Two other items important items to cover in your lease are maintenance and repairs. You want to set expectations clearly from the start.
If a light bulb goes out, does your tenant replace that? What about smoke alarm batteries? What about a leaky faucet?
Generally, most maintenance items will be the landlord’s responsibility to maintain, but easy to fix issues (like replacing an easy to reach lightbulb) probably make sense to pass on to the tenant. Make sure that is laid out clearly in the lease if you are wanting to do that.
Finally, you likely will want to include rules about illegal or otherwise undesirable activity. This might include restrictions against running illegal operations from the unit, smoking, playing loud music past certain hours, guest limits, and many other things.
This way, everyone will know exactly what they can and can’t do, at least in many cases. And you’ll have written proof in a clearly-worded lease.
And that’s the point: your lease is your last line of defense if things go poorly. You want to make sure its thorough and easy enough to understand.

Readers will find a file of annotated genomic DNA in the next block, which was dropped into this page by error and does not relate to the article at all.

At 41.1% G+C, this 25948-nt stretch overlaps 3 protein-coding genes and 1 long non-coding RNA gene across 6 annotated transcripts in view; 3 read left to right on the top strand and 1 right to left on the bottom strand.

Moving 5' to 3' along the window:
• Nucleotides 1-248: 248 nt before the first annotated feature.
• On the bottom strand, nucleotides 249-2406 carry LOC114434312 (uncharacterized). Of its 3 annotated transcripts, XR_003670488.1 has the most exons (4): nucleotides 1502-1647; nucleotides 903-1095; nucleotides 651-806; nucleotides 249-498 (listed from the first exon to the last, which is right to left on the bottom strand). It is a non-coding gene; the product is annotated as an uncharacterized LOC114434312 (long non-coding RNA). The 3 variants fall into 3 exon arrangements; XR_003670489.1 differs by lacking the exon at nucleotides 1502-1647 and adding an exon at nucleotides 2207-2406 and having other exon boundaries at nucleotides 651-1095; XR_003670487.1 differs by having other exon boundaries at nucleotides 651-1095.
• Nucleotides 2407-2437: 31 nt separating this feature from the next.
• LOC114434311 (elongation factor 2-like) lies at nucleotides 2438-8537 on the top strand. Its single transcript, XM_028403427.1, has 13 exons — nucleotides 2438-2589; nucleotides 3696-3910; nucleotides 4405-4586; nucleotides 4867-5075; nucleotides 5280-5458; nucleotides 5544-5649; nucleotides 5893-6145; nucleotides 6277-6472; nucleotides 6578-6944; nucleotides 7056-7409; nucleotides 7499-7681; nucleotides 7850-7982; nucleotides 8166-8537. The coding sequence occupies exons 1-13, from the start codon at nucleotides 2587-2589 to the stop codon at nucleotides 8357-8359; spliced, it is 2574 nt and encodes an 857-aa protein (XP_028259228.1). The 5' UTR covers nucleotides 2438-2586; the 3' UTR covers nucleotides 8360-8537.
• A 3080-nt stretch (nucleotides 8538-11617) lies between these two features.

The Problem with Lease Templates
You might be tempted to use a free lease template that you found online. Why reinvent the wheel if you don’t have to?
You have to be extremely careful when using lease template.
The problem with lease templates is that they don’t include your property’s specific nuances, which are especially important when you’re sharing space with your tenant(s).
A template might not take into account the fact that your house has two floors, or that you don’t want to have pets in the unit. As a result, you could end up with a lease that doesn’t protect your interests or fails to clearly outline rules for you and your tenants.